The Mercedes-AMG One is nearly here, after a bout of delays that almost seem inevitable when you’re trying to squeeze a Formula 1 engine through regular road car regulations. But while it’ll arrive in the first quarter of 2021, just in time for the new hypercar class at Le Mans, don’t expect to see it actually compete there.
“I’m really curious how that’s going to work,” says AMG boss Tobias Moers of the new World Endurance Championship rulebook.”I know there’s engagement around the Valkyrie, I know customers have asked us if we’ll do that with Project One, but I’m curious at how such expensive cars will run in a special series under ‘Balance of Performance’ conditions. I don’t think that is the right way.
“I have concerns on one hand, while on the other I’m really excited to see those cars racing together. It’s an amazing situation. But investing such an amount of money in BoP-oriented racing? I’m not down with that for now.”
Nor is he down with chasing 480+km/h like Bugatti has just done with its Chiron. “I’m not interested in a speed competition. Doing 350, 400km/h, I’m okay with that. And a Nürburgring lap of course. The experience of driving a Formula 1 powertrain is much more important than top speed.”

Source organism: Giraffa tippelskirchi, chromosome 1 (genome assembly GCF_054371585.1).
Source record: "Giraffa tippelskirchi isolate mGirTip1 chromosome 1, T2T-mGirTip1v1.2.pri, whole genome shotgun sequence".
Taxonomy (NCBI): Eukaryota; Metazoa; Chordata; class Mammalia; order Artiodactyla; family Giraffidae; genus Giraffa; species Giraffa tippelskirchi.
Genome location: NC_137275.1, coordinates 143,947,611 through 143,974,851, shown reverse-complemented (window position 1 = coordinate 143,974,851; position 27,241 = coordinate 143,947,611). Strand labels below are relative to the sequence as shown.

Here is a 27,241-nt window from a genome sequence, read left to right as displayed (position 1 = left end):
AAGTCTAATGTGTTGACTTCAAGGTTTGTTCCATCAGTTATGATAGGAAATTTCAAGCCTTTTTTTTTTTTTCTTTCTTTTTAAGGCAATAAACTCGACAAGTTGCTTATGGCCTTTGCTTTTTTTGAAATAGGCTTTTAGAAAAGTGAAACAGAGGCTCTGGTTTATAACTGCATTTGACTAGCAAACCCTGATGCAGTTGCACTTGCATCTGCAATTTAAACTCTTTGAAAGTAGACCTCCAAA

In less speedy news, what’s caused the One’s delay? “We are being honest with our customers,” says Moers. “It took a while to get the emissions done with that engine, and it took a while to get noise under control, in the passenger cabin as well as the outside – the drive-by noise – where there are new regulations in place.
“But there’s no excuse on our side. We are just executing what we defined, but maybe we underestimated the journey. It took a while to get some fixes sorted.
“That engine was originally designed for high revs, full load – 14 to 15,000rpm. At 1,200rpm there was no air motion, nothing. We had issues. Now we have specced the final engine, and it’s in a car on the dyno.”
Excited for it to finally be let loose?
STORY Stephen Dobie